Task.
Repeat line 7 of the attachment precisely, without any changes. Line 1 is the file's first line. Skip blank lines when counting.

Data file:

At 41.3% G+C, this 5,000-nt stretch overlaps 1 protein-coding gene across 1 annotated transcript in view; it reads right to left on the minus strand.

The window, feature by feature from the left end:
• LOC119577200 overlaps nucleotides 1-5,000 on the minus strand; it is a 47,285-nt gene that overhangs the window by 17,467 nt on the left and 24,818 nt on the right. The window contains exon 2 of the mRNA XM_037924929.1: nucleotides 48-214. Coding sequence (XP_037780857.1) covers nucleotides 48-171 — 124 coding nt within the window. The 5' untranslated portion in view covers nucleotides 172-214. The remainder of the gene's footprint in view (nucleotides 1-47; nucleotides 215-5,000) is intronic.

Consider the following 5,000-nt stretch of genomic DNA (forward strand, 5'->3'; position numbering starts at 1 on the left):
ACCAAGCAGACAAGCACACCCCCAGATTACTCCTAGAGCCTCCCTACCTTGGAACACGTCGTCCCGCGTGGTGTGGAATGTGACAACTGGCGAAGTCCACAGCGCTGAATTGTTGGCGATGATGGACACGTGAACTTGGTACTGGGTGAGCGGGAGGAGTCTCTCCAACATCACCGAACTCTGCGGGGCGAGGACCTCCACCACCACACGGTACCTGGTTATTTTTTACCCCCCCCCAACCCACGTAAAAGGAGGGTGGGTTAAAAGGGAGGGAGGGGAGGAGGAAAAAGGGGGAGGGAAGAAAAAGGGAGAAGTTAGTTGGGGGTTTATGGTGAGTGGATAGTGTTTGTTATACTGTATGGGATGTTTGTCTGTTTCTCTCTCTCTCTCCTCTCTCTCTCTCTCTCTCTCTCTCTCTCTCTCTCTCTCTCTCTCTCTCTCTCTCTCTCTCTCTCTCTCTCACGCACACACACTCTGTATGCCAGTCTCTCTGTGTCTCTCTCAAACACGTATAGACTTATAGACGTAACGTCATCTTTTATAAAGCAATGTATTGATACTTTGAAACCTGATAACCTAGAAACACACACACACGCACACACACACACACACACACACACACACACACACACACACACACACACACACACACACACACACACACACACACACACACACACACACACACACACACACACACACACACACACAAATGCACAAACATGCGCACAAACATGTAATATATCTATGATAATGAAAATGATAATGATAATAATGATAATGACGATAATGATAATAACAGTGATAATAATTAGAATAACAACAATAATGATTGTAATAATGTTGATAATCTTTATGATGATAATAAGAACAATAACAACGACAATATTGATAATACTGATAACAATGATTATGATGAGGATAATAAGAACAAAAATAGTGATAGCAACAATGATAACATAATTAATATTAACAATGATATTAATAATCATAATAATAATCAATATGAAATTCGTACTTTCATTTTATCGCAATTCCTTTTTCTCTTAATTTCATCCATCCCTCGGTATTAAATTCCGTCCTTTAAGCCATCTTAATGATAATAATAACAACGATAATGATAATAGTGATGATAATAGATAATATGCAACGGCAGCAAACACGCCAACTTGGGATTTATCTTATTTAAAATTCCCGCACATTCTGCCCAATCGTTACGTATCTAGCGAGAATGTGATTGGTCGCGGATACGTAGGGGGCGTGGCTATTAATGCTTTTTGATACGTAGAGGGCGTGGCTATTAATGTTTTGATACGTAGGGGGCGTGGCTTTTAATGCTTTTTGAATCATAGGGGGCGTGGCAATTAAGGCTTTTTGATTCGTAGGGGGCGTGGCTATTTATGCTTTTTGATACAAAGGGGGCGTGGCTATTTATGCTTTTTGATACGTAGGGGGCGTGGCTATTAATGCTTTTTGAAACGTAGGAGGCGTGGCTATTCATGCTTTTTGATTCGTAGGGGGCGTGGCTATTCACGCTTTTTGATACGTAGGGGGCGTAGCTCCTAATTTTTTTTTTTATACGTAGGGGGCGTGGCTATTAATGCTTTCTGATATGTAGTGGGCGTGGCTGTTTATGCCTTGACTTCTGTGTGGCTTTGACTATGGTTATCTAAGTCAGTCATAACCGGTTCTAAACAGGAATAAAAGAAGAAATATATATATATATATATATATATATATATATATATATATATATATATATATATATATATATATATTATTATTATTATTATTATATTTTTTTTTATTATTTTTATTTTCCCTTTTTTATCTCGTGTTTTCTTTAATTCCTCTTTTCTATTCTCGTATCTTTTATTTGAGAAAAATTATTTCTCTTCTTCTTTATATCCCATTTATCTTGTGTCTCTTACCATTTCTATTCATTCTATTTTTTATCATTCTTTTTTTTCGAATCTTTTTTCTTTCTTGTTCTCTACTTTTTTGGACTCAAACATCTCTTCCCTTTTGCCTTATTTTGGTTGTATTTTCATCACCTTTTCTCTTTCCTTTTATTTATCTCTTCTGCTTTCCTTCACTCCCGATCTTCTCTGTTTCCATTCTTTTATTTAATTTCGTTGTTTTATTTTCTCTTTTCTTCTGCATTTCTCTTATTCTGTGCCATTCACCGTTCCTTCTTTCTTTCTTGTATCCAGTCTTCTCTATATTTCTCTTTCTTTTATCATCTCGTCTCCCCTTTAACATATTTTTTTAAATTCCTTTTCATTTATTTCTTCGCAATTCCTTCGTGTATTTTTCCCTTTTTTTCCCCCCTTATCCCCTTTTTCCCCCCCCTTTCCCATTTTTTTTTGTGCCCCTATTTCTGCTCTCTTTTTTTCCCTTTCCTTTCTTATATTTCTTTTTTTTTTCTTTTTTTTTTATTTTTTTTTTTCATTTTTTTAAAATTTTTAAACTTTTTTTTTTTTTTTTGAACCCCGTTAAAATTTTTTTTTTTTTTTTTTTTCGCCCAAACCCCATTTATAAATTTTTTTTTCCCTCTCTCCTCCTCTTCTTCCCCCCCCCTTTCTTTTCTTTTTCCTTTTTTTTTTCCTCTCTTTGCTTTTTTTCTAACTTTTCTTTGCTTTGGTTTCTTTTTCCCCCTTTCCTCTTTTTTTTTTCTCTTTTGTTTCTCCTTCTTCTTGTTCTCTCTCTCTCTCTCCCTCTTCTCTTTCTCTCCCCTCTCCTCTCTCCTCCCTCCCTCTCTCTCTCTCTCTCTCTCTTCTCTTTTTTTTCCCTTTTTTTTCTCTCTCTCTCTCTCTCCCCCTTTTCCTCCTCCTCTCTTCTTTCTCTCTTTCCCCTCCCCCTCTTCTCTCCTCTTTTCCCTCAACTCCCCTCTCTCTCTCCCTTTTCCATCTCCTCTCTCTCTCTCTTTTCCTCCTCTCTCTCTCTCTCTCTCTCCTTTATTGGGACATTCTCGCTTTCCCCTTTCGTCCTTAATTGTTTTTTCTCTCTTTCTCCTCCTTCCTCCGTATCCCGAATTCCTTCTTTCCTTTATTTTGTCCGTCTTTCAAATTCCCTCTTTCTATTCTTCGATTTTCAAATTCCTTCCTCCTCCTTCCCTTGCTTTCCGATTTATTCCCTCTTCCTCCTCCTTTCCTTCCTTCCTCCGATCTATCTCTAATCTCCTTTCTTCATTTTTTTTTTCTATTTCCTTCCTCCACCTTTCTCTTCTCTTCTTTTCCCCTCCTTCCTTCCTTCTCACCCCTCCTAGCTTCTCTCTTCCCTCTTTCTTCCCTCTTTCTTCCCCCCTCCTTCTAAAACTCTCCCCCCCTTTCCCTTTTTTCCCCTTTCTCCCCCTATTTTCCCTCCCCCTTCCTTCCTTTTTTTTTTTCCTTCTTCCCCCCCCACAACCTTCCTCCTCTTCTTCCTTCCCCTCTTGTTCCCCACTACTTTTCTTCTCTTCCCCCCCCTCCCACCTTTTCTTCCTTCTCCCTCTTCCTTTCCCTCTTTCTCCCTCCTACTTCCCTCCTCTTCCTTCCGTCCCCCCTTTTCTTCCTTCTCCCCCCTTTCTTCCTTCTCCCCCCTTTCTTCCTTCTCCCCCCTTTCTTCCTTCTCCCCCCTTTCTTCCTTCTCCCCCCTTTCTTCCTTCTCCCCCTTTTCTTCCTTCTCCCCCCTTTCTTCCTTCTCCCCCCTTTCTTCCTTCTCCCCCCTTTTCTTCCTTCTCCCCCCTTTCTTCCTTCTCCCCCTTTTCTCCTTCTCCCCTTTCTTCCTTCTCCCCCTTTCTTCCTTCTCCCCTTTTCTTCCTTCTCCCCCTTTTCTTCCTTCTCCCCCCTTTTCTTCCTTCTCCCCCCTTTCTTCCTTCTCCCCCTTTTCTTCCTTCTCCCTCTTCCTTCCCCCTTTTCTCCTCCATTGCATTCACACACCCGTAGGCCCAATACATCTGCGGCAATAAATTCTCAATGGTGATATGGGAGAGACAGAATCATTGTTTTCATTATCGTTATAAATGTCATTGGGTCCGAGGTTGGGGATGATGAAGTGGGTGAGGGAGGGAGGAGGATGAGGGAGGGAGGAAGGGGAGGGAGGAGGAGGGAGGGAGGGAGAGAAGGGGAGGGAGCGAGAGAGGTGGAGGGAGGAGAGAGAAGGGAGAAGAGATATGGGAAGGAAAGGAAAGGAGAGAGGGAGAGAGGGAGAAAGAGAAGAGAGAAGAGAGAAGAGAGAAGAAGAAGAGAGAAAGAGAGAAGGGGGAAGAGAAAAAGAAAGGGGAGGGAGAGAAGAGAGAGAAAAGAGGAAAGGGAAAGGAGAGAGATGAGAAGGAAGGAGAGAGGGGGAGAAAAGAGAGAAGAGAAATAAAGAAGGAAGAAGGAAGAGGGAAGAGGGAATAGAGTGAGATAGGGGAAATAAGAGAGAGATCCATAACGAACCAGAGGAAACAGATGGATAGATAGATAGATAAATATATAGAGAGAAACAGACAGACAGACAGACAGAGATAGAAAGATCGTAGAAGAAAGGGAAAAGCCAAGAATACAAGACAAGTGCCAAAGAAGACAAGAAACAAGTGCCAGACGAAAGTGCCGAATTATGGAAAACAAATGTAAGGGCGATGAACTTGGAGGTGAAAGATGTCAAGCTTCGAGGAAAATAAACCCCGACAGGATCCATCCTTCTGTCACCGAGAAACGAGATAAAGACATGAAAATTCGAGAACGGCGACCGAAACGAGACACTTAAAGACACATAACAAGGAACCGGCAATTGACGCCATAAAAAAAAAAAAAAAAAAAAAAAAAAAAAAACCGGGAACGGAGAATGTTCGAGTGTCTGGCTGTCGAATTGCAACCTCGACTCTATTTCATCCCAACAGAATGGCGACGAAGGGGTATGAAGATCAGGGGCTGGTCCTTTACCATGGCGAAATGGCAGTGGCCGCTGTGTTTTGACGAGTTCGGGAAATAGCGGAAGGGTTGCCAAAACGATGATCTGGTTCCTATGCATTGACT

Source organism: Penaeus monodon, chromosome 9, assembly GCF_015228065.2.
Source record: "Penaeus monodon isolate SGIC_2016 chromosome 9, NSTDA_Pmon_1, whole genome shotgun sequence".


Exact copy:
Source record: "Penaeus monodon isolate SGIC_2016 chromosome 9, NSTDA_Pmon_1, whole genome shotgun sequence".